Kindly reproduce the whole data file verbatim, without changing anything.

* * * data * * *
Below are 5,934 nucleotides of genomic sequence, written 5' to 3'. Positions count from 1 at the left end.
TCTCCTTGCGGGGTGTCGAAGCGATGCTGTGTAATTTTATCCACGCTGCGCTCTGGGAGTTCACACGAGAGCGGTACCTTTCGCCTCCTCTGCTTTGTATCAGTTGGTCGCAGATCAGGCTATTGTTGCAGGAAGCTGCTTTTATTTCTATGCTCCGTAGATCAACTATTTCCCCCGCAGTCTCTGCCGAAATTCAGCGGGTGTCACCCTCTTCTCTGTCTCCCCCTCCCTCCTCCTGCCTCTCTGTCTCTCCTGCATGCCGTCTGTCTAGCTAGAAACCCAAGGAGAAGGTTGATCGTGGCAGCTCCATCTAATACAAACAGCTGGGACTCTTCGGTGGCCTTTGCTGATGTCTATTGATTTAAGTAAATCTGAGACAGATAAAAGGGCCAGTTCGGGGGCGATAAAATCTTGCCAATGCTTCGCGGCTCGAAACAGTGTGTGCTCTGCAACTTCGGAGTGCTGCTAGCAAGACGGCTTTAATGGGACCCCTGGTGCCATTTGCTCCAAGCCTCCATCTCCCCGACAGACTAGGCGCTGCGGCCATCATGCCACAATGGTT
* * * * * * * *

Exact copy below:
Below are 5,934 nucleotides of genomic sequence, written 5' to 3'. Positions count from 1 at the left end.
TCTCCTTGCGGGGTGTCGAAGCGATGCTGTGTAATTTTATCCACGCTGCGCTCTGGGAGTTCACACGAGAGCGGTACCTTTCGCCTCCTCTGCTTTGTATCAGTTGGTCGCAGATCAGGCTATTGTTGCAGGAAGCTGCTTTTATTTCTATGCTCCGTAGATCAACTATTTCCCCCGCAGTCTCTGCCGAAATTCAGCGGGTGTCACCCTCTTCTCTGTCTCCCCCTCCCTCCTCCTGCCTCTCTGTCTCTCCTGCATGCCGTCTGTCTAGCTAGAAACCCAAGGAGAAGGTTGATCGTGGCAGCTCCATCTAATACAAACAGCTGGGACTCTTCGGTGGCCTTTGCTGATGTCTATTGATTTAAGTAAATCTGAGACAGATAAAAGGGCCAGTTCGGGGGCGATAAAATCTTGCCAATGCTTCGCGGCTCGAAACAGTGTGTGCTCTGCAACTTCGGAGTGCTGCTAGCAAGACGGCTTTAATGGGACCCCTGGTGCCATTTGCTCCAAGCCTCCATCTCCCCGACAGACTAGGCGCTGCGGCCATCATGCCACAATGGTT